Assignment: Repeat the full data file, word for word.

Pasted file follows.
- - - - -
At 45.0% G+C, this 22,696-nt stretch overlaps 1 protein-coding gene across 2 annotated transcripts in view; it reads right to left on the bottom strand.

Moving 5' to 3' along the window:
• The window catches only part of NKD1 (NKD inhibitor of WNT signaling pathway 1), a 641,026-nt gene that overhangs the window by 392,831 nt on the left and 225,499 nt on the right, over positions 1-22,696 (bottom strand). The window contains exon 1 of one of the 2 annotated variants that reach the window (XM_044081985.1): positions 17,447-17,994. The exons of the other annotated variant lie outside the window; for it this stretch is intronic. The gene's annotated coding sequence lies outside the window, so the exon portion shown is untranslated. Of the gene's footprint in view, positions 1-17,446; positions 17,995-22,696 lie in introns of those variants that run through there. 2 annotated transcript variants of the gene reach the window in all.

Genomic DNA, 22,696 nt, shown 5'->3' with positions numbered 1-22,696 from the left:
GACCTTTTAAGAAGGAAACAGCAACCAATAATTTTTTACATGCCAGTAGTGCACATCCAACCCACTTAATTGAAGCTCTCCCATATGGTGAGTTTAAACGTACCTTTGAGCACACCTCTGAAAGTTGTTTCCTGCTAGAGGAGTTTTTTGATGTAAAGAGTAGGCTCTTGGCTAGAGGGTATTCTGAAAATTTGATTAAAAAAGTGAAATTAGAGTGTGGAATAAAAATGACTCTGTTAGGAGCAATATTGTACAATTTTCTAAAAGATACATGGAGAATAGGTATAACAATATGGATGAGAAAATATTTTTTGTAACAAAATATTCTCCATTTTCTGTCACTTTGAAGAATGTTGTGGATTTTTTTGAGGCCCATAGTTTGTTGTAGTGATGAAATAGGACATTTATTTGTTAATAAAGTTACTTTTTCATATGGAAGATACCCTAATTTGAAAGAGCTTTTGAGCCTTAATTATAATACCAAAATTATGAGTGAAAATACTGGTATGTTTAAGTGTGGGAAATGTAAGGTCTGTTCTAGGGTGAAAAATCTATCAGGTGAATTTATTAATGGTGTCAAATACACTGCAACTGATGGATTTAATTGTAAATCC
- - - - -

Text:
At 45.0% G+C, this 22,696-nt stretch overlaps 1 protein-coding gene across 2 annotated transcripts in view; it reads right to left on the bottom strand.

Moving 5' to 3' along the window:
• The window catches only part of NKD1 (NKD inhibitor of WNT signaling pathway 1), a 641,026-nt gene that overhangs the window by 392,831 nt on the left and 225,499 nt on the right, over positions 1-22,696 (bottom strand). The window contains exon 1 of one of the 2 annotated variants that reach the window (XM_044081985.1): positions 17,447-17,994. The exons of the other annotated variant lie outside the window; for it this stretch is intronic. The gene's annotated coding sequence lies outside the window, so the exon portion shown is untranslated. Of the gene's footprint in view, positions 1-17,446; positions 17,995-22,696 lie in introns of those variants that run through there. 2 annotated transcript variants of the gene reach the window in all.

Genomic DNA, 22,696 nt, shown 5'->3' with positions numbered 1-22,696 from the left:
GACCTTTTAAGAAGGAAACAGCAACCAATAATTTTTTACATGCCAGTAGTGCACATCCAACCCACTTAATTGAAGCTCTCCCATATGGTGAGTTTAAACGTACCTTTGAGCACACCTCTGAAAGTTGTTTCCTGCTAGAGGAGTTTTTTGATGTAAAGAGTAGGCTCTTGGCTAGAGGGTATTCTGAAAATTTGATTAAAAAAGTGAAATTAGAGTGTGGAATAAAAATGACTCTGTTAGGAGCAATATTGTACAATTTTCTAAAAGATACATGGAGAATAGGTATAACAATATGGATGAGAAAATATTTTTTGTAACAAAATATTCTCCATTTTCTGTCACTTTGAAGAATGTTGTGGATTTTTTTGAGGCCCATAGTTTGTTGTAGTGATGAAATAGGACATTTATTTGTTAATAAAGTTACTTTTTCATATGGAAGATACCCTAATTTGAAAGAGCTTTTGAGCCTTAATTATAATACCAAAATTATGAGTGAAAATACTGGTATGTTTAAGTGTGGGAAATGTAAGGTCTGTTCTAGGGTGAAAAATCTATCAGGTGAATTTATTAATGGTGTCAAATACACTGCAACTGATGGATTTAATTGTAAATCC